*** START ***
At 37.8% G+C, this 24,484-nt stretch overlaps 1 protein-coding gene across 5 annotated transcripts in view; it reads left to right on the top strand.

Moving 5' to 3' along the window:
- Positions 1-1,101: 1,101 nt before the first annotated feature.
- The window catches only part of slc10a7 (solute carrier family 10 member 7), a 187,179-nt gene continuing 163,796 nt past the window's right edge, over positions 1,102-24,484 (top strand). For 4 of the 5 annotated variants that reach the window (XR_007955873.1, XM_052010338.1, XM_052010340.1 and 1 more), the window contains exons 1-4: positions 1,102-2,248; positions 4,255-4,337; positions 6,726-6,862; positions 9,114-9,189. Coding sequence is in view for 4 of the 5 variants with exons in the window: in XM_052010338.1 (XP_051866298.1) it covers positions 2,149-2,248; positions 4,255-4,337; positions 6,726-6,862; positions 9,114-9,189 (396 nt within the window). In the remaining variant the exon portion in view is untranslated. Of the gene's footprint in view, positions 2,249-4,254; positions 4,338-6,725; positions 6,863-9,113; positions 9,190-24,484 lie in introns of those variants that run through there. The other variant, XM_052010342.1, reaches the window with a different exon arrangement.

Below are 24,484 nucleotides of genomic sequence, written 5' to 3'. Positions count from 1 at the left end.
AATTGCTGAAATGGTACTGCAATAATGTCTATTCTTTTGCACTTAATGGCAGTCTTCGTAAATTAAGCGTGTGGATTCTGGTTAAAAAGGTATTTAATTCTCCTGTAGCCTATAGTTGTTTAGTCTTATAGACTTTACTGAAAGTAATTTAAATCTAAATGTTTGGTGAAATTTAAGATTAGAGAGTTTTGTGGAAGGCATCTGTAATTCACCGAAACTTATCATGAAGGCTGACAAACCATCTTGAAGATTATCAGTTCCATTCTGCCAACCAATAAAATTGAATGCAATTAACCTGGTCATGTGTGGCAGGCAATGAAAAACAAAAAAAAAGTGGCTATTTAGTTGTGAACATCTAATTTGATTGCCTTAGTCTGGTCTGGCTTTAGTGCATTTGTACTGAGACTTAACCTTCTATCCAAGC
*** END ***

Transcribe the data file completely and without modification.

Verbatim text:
At 37.8% G+C, this 24,484-nt stretch overlaps 1 protein-coding gene across 5 annotated transcripts in view; it reads left to right on the top strand.

Moving 5' to 3' along the window:
- Positions 1-1,101: 1,101 nt before the first annotated feature.
- The window catches only part of slc10a7 (solute carrier family 10 member 7), a 187,179-nt gene continuing 163,796 nt past the window's right edge, over positions 1,102-24,484 (top strand). For 4 of the 5 annotated variants that reach the window (XR_007955873.1, XM_052010338.1, XM_052010340.1 and 1 more), the window contains exons 1-4: positions 1,102-2,248; positions 4,255-4,337; positions 6,726-6,862; positions 9,114-9,189. Coding sequence is in view for 4 of the 5 variants with exons in the window: in XM_052010338.1 (XP_051866298.1) it covers positions 2,149-2,248; positions 4,255-4,337; positions 6,726-6,862; positions 9,114-9,189 (396 nt within the window). In the remaining variant the exon portion in view is untranslated. Of the gene's footprint in view, positions 2,249-4,254; positions 4,338-6,725; positions 6,863-9,113; positions 9,190-24,484 lie in introns of those variants that run through there. The other variant, XM_052010342.1, reaches the window with a different exon arrangement.

Below are 24,484 nucleotides of genomic sequence, written 5' to 3'. Positions count from 1 at the left end.
AATTGCTGAAATGGTACTGCAATAATGTCTATTCTTTTGCACTTAATGGCAGTCTTCGTAAATTAAGCGTGTGGATTCTGGTTAAAAAGGTATTTAATTCTCCTGTAGCCTATAGTTGTTTAGTCTTATAGACTTTACTGAAAGTAATTTAAATCTAAATGTTTGGTGAAATTTAAGATTAGAGAGTTTTGTGGAAGGCATCTGTAATTCACCGAAACTTATCATGAAGGCTGACAAACCATCTTGAAGATTATCAGTTCCATTCTGCCAACCAATAAAATTGAATGCAATTAACCTGGTCATGTGTGGCAGGCAATGAAAAACAAAAAAAAAGTGGCTATTTAGTTGTGAACATCTAATTTGATTGCCTTAGTCTGGTCTGGCTTTAGTGCATTTGTACTGAGACTTAACCTTCTATCCAAGC